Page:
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Structure of Carbohydrates

All carbohydrates are formed from the elements carbon (C), hydrogen (H) and oxygen (O). The formula of a carbohydrate is always (CH2O)n. The n represents the number of times the basic CH2O unit is repeated, e.g. where n = 6 the molecular formula is C6H12O6. This is the formula shared by glucose and other simple sugars like fructose. These simple sugars are known as monosaccharides.

The molecular formula, C6H12O6, does not indicate how the atoms bond together. Bonded to the carbon atoms are a number of – H and – OH groups. Different positions of these groups on the carbon chain are responsible for different properties of the molecules. The structural formulae of α and β glucose are shown below.


Glucose is so small that it can pass through the villi and capillaries into our bloodstream. The molecules subsequently release energy as a result of respiration. Simple glucose molecules are capable of so much more. They can combine with others to form bigger molecules.

Each glucose unit is known as a monomer and is capable of linking others. This diagram shows two molecules of β glucose forming a disaccharide.


In your examinations look for different monosaccharides being given, like fructose or α glucose. You may be asked to show how they bond together. The principle will be exactly the same.

A condensation reaction means that as two carbohydrate molecules bond together a water molecule is produced. The link formed between the two glucose molecules is known as a glycosidic bond.

A glycosidic bond can also be broken down to release separate monomer units. This is the opposite of the reaction shown above. Instead of water being given off, a water molecule is needed to break each glycosidic bond. This is called hydrolysis because water is needed to split up the bigger molecule.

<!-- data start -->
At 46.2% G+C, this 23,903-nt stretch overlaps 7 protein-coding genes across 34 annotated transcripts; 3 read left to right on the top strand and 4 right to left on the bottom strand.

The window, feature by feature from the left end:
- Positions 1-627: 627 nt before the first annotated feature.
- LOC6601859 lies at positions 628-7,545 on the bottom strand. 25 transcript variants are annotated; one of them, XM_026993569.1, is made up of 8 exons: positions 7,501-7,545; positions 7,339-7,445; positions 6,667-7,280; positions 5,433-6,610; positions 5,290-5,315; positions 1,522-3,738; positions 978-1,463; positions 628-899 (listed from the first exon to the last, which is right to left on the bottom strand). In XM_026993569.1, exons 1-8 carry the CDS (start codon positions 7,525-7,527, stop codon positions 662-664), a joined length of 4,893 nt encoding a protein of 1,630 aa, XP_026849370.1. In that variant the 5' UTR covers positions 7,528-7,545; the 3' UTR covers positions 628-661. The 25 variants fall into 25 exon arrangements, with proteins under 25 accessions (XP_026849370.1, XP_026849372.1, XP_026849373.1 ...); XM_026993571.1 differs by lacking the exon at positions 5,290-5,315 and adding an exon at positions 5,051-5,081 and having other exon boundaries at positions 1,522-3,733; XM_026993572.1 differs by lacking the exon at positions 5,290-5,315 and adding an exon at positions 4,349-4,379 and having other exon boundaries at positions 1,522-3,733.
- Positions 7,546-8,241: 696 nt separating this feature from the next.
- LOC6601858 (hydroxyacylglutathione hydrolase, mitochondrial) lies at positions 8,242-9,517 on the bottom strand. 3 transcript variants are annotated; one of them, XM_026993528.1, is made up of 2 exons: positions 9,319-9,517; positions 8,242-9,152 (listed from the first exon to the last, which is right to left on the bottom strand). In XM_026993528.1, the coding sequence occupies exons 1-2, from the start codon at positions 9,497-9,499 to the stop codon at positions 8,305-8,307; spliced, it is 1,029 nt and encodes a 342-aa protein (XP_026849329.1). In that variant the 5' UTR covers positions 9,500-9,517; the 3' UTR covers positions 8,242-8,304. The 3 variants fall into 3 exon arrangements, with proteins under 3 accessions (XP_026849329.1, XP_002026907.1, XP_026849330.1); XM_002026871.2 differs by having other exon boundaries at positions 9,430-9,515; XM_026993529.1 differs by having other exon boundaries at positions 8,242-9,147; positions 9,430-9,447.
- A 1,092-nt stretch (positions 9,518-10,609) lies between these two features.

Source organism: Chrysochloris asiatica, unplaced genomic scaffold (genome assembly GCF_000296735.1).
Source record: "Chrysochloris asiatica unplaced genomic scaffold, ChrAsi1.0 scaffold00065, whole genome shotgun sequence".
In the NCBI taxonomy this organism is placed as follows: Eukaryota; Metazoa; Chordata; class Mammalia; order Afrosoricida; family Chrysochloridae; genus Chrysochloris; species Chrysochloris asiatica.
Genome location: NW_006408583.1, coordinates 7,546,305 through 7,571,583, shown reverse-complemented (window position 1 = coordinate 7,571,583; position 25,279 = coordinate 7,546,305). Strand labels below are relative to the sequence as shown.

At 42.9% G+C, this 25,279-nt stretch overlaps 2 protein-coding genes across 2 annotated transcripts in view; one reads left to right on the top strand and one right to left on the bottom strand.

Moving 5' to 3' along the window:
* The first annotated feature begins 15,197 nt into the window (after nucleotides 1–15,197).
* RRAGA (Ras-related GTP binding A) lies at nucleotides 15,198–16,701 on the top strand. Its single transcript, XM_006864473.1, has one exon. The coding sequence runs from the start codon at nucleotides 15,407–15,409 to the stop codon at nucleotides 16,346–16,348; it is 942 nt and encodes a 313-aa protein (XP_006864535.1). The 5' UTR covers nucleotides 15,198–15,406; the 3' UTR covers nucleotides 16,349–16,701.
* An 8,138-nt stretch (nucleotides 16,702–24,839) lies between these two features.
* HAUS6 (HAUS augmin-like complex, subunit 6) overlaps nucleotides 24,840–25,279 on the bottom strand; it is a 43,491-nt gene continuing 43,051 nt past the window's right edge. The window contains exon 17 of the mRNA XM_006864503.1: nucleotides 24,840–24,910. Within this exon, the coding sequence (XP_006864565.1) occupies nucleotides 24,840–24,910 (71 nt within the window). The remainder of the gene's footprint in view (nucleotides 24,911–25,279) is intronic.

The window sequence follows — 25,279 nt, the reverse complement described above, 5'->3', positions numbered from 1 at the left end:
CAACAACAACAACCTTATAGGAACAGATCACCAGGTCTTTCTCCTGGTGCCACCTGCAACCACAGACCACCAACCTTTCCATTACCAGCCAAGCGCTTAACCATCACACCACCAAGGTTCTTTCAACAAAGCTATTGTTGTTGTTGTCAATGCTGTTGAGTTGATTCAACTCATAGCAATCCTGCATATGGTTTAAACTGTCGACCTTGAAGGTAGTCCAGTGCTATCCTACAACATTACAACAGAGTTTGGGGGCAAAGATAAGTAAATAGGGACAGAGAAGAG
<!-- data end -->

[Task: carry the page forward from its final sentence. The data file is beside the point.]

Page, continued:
Disaccharides 2

Like disaccharides, they consist of monomer units linked by the glycosidic bond. However, instead of just two monomer units they can have many. Chains of these ‘sugar’ units are known as polymers. These larger molecules have important structural and storage roles.

Starch is a polymer of the sugar, glucose. The diagram below shows part of a starch molecule.


The table classifies carbohydrates

Carbohydrate Table

How useful are polysaccharides?

  • Starch is stored in organisms as a future energy source, e.g. potato has a high starch content to supply energy for the buds to grow at a later stage.
  • Glycogen is stored in the liver, which releases glucose for energy in times of low blood sugar.

Both starch and glycogen are insoluble which enables them to remain inside cells.

  • Cellulose has long chains and branches which help form a tough protective layer around plant cells, the cell wall.
  • Pectins are used alongside cellulose in the cell wall. They are polysaccharides which are bound together by calcium pectate. Pectins help cells to bind together.

Together the cellulose and pectins give exceptional mechanical strength. The cell wall is also permeable to a wide range of substances.

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